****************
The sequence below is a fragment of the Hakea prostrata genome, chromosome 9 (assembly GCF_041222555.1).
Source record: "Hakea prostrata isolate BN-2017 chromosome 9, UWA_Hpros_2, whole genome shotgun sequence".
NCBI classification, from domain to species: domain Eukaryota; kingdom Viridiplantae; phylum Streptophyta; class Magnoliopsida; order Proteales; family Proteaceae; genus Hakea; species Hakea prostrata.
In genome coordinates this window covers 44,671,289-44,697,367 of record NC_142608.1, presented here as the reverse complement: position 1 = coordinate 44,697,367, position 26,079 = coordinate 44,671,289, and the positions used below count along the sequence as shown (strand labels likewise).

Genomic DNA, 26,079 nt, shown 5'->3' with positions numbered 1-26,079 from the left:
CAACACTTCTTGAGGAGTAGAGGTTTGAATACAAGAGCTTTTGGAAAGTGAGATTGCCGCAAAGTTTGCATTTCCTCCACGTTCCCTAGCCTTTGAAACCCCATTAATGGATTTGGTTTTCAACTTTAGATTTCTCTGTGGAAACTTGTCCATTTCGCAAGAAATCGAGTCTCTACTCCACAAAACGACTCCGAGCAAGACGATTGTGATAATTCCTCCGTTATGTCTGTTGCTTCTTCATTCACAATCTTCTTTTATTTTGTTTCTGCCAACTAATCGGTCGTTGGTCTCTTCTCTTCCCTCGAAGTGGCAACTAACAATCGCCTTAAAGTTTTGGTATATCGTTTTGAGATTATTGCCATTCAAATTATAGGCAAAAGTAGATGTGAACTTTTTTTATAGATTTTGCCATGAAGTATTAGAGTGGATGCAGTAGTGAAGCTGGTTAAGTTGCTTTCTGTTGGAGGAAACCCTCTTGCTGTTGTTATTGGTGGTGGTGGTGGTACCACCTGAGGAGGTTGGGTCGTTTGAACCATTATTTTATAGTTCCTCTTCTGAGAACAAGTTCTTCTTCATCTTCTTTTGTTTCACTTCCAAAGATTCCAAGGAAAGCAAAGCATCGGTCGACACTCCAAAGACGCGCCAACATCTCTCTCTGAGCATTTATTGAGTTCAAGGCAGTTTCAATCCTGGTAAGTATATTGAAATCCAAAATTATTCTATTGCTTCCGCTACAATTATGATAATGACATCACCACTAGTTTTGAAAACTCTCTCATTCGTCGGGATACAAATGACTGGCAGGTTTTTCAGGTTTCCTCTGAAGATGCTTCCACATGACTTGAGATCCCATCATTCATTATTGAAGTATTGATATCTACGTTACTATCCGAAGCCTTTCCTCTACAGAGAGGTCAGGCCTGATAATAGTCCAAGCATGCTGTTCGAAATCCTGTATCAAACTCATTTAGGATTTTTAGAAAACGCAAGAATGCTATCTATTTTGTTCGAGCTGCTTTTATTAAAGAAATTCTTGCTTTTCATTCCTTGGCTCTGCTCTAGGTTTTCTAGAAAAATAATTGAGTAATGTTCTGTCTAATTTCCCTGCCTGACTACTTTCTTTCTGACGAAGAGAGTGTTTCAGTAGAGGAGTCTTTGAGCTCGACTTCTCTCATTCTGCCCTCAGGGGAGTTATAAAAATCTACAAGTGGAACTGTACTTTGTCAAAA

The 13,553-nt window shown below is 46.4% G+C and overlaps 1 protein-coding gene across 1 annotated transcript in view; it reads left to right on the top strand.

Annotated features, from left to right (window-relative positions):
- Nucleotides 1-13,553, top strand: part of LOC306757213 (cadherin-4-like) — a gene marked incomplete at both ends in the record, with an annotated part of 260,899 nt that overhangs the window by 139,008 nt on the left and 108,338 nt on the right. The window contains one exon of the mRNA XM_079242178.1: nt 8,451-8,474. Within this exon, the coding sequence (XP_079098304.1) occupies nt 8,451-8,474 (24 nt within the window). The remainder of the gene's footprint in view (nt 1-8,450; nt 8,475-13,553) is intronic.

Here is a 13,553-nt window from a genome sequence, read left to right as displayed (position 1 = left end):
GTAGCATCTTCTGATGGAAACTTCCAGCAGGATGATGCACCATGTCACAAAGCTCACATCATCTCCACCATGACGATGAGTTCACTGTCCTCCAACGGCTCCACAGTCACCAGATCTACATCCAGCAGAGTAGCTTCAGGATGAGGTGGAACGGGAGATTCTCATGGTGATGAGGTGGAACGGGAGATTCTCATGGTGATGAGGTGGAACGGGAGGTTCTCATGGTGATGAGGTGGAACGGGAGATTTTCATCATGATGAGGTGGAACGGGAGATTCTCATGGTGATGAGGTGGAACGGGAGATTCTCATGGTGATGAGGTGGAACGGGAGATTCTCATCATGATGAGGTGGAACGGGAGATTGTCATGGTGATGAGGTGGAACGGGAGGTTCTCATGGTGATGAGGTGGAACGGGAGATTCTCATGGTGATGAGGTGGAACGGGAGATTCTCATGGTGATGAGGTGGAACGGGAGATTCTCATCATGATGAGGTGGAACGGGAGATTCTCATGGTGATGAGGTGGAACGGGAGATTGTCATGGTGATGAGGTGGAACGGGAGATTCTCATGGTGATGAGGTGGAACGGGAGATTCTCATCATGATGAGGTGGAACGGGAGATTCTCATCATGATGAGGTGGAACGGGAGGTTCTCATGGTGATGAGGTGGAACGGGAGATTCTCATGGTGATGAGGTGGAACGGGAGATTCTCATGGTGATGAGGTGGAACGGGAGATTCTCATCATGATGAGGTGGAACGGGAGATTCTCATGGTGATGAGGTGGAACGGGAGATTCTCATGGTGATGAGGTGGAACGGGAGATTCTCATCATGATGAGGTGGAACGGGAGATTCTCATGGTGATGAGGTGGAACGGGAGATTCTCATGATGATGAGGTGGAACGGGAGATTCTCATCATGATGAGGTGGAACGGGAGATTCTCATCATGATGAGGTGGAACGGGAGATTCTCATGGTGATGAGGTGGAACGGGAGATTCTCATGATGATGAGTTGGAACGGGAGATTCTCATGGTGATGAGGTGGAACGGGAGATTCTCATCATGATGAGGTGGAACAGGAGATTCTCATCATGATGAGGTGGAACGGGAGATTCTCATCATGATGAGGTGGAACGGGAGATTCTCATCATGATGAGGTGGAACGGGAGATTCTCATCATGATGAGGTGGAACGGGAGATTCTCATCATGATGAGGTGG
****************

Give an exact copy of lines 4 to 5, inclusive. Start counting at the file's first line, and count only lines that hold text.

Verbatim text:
In genome coordinates this window covers 44,671,289-44,697,367 of record NC_142608.1, presented here as the reverse complement: position 1 = coordinate 44,697,367, position 26,079 = coordinate 44,671,289, and the positions used below count along the sequence as shown (strand labels likewise).

Genomic DNA, 26,079 nt, shown 5'->3' with positions numbered 1-26,079 from the left: